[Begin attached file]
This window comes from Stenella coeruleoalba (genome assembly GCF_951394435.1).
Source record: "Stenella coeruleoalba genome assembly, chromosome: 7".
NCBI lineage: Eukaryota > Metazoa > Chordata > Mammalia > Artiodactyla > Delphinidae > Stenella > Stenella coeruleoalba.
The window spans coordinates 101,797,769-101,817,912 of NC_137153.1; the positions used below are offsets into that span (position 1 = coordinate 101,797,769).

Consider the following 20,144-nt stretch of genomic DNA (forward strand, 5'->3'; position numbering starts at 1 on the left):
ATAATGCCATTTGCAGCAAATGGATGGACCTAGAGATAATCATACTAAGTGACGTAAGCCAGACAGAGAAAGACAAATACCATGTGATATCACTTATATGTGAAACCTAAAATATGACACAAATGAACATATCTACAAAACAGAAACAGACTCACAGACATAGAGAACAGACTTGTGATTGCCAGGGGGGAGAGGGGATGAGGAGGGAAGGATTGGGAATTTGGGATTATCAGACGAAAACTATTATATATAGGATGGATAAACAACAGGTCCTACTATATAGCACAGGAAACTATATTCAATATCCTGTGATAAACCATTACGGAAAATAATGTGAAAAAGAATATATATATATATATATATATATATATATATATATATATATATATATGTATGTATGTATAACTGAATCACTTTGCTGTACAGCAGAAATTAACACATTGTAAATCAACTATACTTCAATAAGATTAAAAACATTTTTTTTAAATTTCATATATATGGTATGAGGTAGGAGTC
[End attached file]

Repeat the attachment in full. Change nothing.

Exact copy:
This window comes from Stenella coeruleoalba (genome assembly GCF_951394435.1).
Source record: "Stenella coeruleoalba genome assembly, chromosome: 7".
NCBI lineage: Eukaryota > Metazoa > Chordata > Mammalia > Artiodactyla > Delphinidae > Stenella > Stenella coeruleoalba.
The window spans coordinates 101,797,769-101,817,912 of NC_137153.1; the positions used below are offsets into that span (position 1 = coordinate 101,797,769).

Consider the following 20,144-nt stretch of genomic DNA (forward strand, 5'->3'; position numbering starts at 1 on the left):
ATAATGCCATTTGCAGCAAATGGATGGACCTAGAGATAATCATACTAAGTGACGTAAGCCAGACAGAGAAAGACAAATACCATGTGATATCACTTATATGTGAAACCTAAAATATGACACAAATGAACATATCTACAAAACAGAAACAGACTCACAGACATAGAGAACAGACTTGTGATTGCCAGGGGGGAGAGGGGATGAGGAGGGAAGGATTGGGAATTTGGGATTATCAGACGAAAACTATTATATATAGGATGGATAAACAACAGGTCCTACTATATAGCACAGGAAACTATATTCAATATCCTGTGATAAACCATTACGGAAAATAATGTGAAAAAGAATATATATATATATATATATATATATATATATATATATATATATATATGTATGTATGTATAACTGAATCACTTTGCTGTACAGCAGAAATTAACACATTGTAAATCAACTATACTTCAATAAGATTAAAAACATTTTTTTTAAATTTCATATATATGGTATGAGGTAGGAGTC